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How to Cook with Cauliflower

Is it just me or was cauliflower the one vegetable I wouldn’t touch as a child? Well, to be fair, I wouldn’t go near creamed corn either; the two repelled me faster than the phrase, “Here are your weekly chores.” But, just as I’ve matured over the years, so has my palette, and cauliflower has grown to become one of my favorite vegetables to prepare and eat. Plus, it’s healthy!

Health benefits: If you can get past the white color and interesting texture of cauliflower, you’ll begin to reap its benefits, which are plenty. For starters, cauliflower is excellent for healthy digestion which is common among cruciferous vegetables because of their high fiber and water content.

Cauliflower is also a great source of omega-3 fatty acids and Vitamin K, both of which can help prevent inflammation. It’s also high in folate and several b vitamins, including riboflavin, niacin and thiamin. And last but not least, cauliflower contains one of the highest amounts of glucosinolates, second only to broccoli, which can promote detoxification in the body and even help prevent certain types of cancers.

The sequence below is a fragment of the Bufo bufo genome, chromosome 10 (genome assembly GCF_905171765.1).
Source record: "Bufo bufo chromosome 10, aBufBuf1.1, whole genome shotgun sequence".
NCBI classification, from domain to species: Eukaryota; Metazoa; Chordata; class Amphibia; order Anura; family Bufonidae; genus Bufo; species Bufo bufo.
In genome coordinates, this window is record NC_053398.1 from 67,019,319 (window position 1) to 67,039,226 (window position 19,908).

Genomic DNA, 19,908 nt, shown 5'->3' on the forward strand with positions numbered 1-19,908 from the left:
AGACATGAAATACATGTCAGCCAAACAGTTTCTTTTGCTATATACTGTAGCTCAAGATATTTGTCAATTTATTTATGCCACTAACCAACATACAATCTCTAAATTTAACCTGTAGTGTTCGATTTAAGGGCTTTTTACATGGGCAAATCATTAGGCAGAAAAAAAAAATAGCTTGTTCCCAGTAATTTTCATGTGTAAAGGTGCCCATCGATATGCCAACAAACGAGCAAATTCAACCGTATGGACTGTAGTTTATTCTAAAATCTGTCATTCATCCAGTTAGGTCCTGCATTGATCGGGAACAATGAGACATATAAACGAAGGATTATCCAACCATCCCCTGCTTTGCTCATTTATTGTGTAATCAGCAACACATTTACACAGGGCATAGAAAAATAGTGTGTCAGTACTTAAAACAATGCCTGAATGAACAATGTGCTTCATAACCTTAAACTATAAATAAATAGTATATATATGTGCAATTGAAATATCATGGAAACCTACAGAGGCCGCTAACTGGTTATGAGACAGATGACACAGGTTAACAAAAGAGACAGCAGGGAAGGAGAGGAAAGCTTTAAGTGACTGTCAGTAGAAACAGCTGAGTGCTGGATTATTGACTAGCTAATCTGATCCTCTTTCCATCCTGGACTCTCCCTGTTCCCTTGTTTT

Nutritional statistics: One cup of raw cauliflower contains approximately 25 calories, 0 grams of fat, 5 grams of carbohydrates, 3 grams of fiber, 2 grams of sugar and 2 grams of protein.

Cooking methods: There are countless ways to enjoy cauliflower, including fresh with dip or plain, roasted and seasoned, steamed like broccoli, or mashed for a faux ‘mashed potato’ style dish. More recent innovations include turning cauliflower into a pizza crust! See that and other recipes below to start getting gore adventurous in the kitchen with cauliflower.

Recipes:

Mashed White Beans with Cauliflower and Leeks 

Pickled Cauliflower

Roasted Cauliflower

 Whole Wheat Cauliflower Pizza Crust

Taragon Marinated Cauliflower 

See? There’s nothing to fear about this flowery, cruciferous vegetable. In fact, the only thing to really fear is going without it, as it’s a nutritional powerhouse that’s incredibly versatile in cooking and not to mention delicious. Clearly my judgement as a child was all wrong. Perhaps I should reconsider my position on creamed corn, too.

Also Read: 

How to Cook Healthy International Cuisine

Pasta with Roasted Vegetables 

How to Cook with Black Beans

August 5th, 2012

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